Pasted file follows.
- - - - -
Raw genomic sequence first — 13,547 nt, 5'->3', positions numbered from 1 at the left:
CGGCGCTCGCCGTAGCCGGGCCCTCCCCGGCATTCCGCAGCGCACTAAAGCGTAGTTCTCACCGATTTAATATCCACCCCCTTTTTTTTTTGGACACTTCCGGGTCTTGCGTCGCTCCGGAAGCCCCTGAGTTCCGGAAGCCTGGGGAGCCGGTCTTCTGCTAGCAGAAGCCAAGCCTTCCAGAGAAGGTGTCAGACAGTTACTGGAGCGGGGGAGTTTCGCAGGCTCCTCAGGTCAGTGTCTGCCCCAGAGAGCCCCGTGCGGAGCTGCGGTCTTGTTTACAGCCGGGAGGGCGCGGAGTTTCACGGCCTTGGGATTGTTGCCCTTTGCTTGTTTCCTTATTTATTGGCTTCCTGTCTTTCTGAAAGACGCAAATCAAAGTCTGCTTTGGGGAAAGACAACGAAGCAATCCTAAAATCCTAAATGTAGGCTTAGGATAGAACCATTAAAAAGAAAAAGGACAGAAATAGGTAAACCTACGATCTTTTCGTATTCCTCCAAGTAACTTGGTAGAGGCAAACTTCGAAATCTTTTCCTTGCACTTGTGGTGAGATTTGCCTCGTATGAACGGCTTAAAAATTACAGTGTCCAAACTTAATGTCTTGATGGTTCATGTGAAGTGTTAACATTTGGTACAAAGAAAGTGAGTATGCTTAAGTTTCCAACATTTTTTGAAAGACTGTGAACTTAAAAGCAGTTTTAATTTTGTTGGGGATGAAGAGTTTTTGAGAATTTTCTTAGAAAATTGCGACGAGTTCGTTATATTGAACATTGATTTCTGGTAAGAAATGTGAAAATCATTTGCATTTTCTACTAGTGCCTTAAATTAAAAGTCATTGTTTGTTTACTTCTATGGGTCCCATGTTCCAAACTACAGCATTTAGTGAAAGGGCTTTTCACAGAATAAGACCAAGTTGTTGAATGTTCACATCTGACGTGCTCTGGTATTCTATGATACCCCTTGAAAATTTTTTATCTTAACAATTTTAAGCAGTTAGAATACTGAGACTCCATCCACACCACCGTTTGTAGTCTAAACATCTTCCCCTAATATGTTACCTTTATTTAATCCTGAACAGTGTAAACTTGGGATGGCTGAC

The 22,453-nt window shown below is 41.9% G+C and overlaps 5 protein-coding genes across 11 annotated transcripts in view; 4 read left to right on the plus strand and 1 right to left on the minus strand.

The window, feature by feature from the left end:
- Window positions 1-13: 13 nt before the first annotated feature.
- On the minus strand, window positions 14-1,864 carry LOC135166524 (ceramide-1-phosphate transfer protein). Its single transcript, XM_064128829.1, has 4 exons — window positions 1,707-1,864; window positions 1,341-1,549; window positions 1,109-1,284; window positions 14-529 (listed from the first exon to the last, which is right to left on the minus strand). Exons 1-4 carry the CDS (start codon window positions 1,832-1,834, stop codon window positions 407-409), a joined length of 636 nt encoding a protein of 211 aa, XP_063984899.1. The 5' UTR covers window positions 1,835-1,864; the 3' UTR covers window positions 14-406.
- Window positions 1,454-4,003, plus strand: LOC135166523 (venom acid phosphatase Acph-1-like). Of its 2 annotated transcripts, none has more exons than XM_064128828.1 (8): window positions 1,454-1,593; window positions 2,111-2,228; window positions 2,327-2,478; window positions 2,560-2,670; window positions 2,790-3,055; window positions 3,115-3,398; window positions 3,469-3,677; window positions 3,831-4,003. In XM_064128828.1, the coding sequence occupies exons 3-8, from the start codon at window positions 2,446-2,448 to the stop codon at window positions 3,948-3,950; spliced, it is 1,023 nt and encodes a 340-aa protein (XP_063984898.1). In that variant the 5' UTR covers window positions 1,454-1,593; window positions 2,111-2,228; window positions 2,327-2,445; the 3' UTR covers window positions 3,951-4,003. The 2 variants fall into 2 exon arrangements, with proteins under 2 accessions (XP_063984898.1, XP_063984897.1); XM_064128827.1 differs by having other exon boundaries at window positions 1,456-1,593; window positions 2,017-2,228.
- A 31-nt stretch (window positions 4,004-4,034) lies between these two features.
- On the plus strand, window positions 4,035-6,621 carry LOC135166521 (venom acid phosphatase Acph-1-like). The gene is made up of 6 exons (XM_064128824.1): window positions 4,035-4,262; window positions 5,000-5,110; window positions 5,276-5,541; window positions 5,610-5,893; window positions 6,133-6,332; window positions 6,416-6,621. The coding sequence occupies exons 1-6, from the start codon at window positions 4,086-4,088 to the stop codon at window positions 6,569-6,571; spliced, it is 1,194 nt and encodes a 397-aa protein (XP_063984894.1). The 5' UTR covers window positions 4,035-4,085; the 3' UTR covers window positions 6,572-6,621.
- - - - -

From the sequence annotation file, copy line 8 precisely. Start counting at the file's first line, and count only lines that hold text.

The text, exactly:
- A 31-nt stretch (window positions 4,004-4,034) lies between these two features.